Buffetware encompasses any serving or display items primarily designated for the front of the house.


Custom Serving Solutions: Serving/Buffet Equipment

Custom serving solutions can encompass a variety of equipment, but common items include serving/buffet equipment, underbar/undercounter refrigeration, and hot and cold food wells.

Foodservice operators use serving/buffet equipment for both self- and full-service applications that span a variety of segments, including K-12, college/university, business and industry, healthcare, and military. Each market requires a different style and setup. For example, utilitarian setups help move large volumes of people through lines in the shortest amount of time. Because corporations often position foodservice as an amenity, the design of these units will seek to keep staff members in the building during lunch hours. In addition to serving students, colleges and universities also utilize serving/buffet stations as marketing tools during open houses or parent weekends.

Serving/buffet stations can be configured in a galley or long-line format, which is traditional, or with self- and full-service stations scattered in different areas. Modular setups allow the space to be utilized for a multitude of purposes or events.

Like the format, the equipment can vary, being as simple as a stainless-steel cart with a couple of pans or more sophisticated with custom hot tops for holding, cold pans, steam tables, food guards, lighting, refrigeration and storage systems.

Buffet and serving counters can include equipment on top and below as a complete unit or be separated with a platform or pedestal below a table surface. The majority are custom fabricated to include components for individual applications and operations.

There are various types of custom serving solutions, dependent on construction, including modular unitized, modular frame with a custom fabricated worktable base, stationary with millwork/casework, custom frame made of steel or stainless steel as either angle iron or tubing, and millwork frame.

Multiple finish options are available from plastic to stainless steel to millwork. Galley styles are offered in molded plastic. Solid surfaces, such as Corian, quartz, stone, wood and copper, provide an upscale look.

Table lengths can vary from 10 feet for a small facility up to 250 feet for a more substantial operation. Standard heights are between 34 and 36 inches, although elementary schools typically specify 30-inch high-tops for student access. Special widths from 24½ to 44 inches are also available.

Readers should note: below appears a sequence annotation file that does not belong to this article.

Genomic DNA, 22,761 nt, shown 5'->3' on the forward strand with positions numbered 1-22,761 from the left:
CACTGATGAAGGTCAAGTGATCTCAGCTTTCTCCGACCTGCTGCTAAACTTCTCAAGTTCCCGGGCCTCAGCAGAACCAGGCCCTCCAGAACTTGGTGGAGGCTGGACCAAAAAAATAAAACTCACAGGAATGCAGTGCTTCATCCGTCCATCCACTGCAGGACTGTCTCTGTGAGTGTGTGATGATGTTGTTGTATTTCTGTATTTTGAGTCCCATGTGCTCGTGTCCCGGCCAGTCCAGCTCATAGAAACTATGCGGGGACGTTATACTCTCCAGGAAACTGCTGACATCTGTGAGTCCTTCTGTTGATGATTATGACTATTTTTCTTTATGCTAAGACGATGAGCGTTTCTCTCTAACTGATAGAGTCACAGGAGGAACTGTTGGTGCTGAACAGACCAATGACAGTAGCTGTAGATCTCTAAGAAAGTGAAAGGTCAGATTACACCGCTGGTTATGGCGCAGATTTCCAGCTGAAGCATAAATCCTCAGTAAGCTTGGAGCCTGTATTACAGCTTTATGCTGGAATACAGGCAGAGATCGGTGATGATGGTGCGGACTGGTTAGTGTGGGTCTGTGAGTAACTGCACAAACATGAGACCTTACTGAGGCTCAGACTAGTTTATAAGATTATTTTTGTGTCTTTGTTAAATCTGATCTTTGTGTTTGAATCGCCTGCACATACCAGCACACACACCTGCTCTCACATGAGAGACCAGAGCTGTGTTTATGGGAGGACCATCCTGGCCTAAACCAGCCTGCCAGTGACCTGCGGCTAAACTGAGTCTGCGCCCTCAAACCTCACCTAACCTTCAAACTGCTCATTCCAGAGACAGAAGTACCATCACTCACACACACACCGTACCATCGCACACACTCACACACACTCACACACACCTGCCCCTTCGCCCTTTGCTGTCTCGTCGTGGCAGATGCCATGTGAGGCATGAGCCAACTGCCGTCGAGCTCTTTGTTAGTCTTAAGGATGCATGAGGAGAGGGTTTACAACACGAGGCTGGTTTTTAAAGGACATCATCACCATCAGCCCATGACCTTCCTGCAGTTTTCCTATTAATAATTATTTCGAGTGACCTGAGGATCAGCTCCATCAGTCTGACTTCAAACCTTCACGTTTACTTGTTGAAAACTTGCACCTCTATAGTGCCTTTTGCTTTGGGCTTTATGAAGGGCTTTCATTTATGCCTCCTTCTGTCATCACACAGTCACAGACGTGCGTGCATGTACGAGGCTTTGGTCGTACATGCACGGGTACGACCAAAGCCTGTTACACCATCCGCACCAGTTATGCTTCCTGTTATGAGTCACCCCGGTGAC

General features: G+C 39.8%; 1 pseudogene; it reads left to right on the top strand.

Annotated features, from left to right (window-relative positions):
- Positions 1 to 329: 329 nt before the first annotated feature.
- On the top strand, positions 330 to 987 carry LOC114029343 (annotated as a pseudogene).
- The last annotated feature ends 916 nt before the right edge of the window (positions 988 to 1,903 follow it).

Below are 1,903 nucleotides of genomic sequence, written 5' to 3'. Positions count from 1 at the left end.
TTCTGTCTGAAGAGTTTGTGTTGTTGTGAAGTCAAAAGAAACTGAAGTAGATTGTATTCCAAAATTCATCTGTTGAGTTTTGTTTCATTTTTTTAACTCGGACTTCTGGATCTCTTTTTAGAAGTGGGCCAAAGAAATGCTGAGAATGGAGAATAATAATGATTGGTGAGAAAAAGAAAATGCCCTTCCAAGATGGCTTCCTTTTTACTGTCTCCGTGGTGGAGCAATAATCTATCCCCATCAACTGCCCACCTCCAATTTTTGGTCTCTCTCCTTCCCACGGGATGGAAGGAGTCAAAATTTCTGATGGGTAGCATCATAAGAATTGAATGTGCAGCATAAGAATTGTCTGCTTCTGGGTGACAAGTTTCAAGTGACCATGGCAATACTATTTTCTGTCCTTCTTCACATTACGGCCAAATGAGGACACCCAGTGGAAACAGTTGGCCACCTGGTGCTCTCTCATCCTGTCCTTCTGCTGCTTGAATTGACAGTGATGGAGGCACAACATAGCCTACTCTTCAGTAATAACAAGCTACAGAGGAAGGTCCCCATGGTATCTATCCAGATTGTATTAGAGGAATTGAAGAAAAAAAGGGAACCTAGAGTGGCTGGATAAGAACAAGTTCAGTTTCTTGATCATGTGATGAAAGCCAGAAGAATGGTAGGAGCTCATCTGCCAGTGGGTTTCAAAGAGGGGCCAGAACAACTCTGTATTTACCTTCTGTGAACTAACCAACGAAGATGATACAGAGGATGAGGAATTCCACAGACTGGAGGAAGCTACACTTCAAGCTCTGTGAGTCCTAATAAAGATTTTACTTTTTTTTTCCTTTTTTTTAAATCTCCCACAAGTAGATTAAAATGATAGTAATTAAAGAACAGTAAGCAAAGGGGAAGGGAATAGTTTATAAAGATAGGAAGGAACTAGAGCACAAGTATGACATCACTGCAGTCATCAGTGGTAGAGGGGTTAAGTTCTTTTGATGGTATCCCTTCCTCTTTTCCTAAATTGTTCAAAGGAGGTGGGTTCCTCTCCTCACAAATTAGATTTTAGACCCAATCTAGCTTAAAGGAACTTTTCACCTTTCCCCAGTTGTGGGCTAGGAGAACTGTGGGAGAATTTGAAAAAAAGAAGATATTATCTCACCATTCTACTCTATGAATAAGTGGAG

Operators can purchase a basic box line, adding shelves, doors and drawers as needed. Custom units can include anything from backlit plate shelves to hidden storage and high-end refrigeration.

Options include food guards, tray slides, decor panels, casters or legs, kickplates, various countertop materials, inclusions or drop-ins, and a choice of stainless-steel gauge. Newer innovations, such as hot/frost merchandising platforms and refrigerated overshelves, can be added. Rolling refrigeration or steam tables are gaining favor for added flexibility in these stations.

Appropriate lighting to merchandise food is key. Other considerations for serving/buffet lines include reach and accessibility, adjustable food guards, changeovers for full- and self-service use, electrical needs and load centers to distribute use, and components for exhibition cooking. Operators need to consider the aesthetics of the front-of-house as well as back-of-house support to ensure menu flexibilities are accommodated.

Operators need to determine how they will use the serving/buffet equipment. For multiple functions, flexibility with tables and designs as well as cooking stations is recommended. This can include raw bars, action stations, chafing dishes, carving stations, soup bars, hot and cold stations, and dessert bars.

The number of stations is dependent on the expected volume, price point and menu offerings.

Along with style, it’s important to consider electrical power needs.

Although one flat table is most common, tiering or building it up can create more interesting food presentations. Tables that fold and can be easily stored are best for buffets that are not permanent.


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